New Orleans, LA –
Food can be nourishing and satisfying just about anywhere, but the special appeal of our own regional food comes from the way it reflects who we are and where we have been. Celebrating this and sharing its story with others is the tall order before the people at the Southern Food and Beverage Museum in New Orleans.
- The concept behind this place seems so compelling it's hard to believe it hadn't emerged earlier. The idea of a museum devoted to the culture and history of Southern eating and drinking in one of the world's great cities for eating and drinking just seems like a natural.
- Appropriately enough, plans for the museum took shape around a kitchen table, and that's where the grassroots organization was run for years. Rather than come out with a fundraising campaign to build a new museum, the founders decided to begin their efforts with what amounted to a long-running proof of concept.
- After all, the public already knows what an art museum is about, but the notion of a food museum is something new. So before there was a museum, there was a series of itinerant exhibits, held at borrowed venues around New Orleans and other Southern cities.
- Finally, in the summer of 2008, the museum opened at a location it could call its own, inside the Riverwalk Marketplace, the shopping mall along the Mississippi in downtown New Orleans. Finding a home base still left the challenge of presenting something as consumable and perishable as food in an entertaining and educational way.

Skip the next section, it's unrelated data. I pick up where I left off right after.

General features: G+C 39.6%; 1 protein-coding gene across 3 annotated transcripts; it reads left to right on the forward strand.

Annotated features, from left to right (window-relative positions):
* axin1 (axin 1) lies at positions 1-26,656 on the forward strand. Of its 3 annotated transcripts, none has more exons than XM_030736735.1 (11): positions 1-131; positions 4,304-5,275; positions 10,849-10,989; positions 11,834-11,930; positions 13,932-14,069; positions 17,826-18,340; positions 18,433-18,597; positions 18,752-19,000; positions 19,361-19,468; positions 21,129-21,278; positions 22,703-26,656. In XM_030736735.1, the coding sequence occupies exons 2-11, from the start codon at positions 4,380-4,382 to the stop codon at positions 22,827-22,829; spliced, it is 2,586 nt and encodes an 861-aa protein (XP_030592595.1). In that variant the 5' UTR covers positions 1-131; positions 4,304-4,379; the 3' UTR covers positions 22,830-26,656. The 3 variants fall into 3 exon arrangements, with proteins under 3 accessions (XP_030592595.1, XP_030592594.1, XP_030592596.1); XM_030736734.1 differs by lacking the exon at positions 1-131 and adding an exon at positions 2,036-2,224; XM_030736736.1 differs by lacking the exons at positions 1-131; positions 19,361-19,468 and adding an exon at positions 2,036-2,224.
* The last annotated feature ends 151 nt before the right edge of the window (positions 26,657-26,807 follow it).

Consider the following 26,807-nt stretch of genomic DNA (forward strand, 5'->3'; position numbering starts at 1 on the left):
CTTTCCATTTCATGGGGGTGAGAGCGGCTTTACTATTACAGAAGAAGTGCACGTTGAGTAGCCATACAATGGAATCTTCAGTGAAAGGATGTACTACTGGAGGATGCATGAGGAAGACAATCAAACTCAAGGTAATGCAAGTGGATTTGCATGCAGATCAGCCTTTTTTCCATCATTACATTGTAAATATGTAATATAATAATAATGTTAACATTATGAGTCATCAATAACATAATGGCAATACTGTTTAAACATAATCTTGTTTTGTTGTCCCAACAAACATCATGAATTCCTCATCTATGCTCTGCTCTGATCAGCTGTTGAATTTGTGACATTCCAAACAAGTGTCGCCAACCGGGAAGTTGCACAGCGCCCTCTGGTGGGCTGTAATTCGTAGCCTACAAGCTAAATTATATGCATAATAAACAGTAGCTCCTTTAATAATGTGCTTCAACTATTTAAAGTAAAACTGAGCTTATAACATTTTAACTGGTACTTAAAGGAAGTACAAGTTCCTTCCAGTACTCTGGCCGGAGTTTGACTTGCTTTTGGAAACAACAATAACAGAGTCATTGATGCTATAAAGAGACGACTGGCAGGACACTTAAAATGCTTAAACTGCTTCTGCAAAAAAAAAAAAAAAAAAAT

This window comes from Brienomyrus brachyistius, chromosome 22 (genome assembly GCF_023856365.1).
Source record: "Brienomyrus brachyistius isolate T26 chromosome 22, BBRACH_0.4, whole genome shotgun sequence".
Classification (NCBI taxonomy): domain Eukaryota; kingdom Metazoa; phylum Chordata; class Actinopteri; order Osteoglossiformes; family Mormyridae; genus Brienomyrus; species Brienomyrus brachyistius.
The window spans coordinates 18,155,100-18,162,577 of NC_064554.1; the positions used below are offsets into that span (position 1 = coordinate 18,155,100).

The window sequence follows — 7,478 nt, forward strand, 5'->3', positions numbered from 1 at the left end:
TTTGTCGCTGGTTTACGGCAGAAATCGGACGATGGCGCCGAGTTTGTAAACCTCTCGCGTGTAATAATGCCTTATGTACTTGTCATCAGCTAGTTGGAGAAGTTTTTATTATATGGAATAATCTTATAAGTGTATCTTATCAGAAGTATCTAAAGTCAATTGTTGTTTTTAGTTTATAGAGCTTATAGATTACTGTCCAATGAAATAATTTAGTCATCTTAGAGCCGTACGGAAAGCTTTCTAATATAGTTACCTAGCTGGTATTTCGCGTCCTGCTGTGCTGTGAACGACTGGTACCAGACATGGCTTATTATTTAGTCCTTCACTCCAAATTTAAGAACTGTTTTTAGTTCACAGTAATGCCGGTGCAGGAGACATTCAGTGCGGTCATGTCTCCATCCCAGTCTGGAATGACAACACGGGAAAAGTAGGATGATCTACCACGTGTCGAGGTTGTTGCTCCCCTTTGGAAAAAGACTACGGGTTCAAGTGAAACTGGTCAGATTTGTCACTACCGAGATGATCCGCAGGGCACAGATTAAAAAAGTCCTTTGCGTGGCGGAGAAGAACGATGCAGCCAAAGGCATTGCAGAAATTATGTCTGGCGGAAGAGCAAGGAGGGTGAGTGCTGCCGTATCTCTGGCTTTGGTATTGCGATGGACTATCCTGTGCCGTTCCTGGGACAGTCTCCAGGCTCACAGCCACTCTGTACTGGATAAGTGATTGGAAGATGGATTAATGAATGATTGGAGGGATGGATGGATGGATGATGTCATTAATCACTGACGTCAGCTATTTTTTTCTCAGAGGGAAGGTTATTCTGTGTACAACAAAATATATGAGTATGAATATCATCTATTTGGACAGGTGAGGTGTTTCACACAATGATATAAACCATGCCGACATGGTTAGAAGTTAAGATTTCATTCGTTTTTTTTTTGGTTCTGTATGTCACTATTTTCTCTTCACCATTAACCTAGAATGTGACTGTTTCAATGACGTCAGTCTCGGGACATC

- But museum director Liz Williams compares the approach to museum exhibits about music. Rather than displaying models of gumbo or grits, the museums uses a mix of permanent and seasonal exhibits to evoke what food means to us, what it says to us that stays with us and endures.
- Economics, biology, history, sociology - all of it is visible through the lens of food and the culture that surrounds it. The Southern Food & Beverage Museum helps bring it into focus.
- For instance, the museum's primary permanent exhibit is a showcase of artifacts and storyboards relating tales of New Orleans and Louisiana food history and lore. There are displays about the days when cattle ruled rural Louisiana, photos from the French Market when a half-dozen crabs sold for a quarter and an excerpt from the diary of Meriwether Lewis - of Lewis and Clark fame - recounting how a Canadian trapper prepared buffalo boudin in the field in 1805. Exhibits explain the role that staple Southern crops played in the region's history, while others showcase the hand that diverse cultures had in creating today's iconic regional dishes.
- The museum regularly hosts authors, chefs and media personalities. There is a food-related book club that meets monthly and children's cooking classes in the summer. There is a growing library of reference material on Southern food and drink and an ongoing project to collect menus from Southern restaurants across the generations.
- There are periodic cooking demonstrations at the Southern Food and Beverage Museum, but for the most part visitors aren't chowing down as they wander the halls. Rather, with a new perspective on the history, people and places that go into our food, visitors may just have more to chew over when they sit down to their next Southern meal.
Southern Food and Beverage Museum
Riverwalk Marketplace, 1 Poydras St., New Orleans, 504-569-0405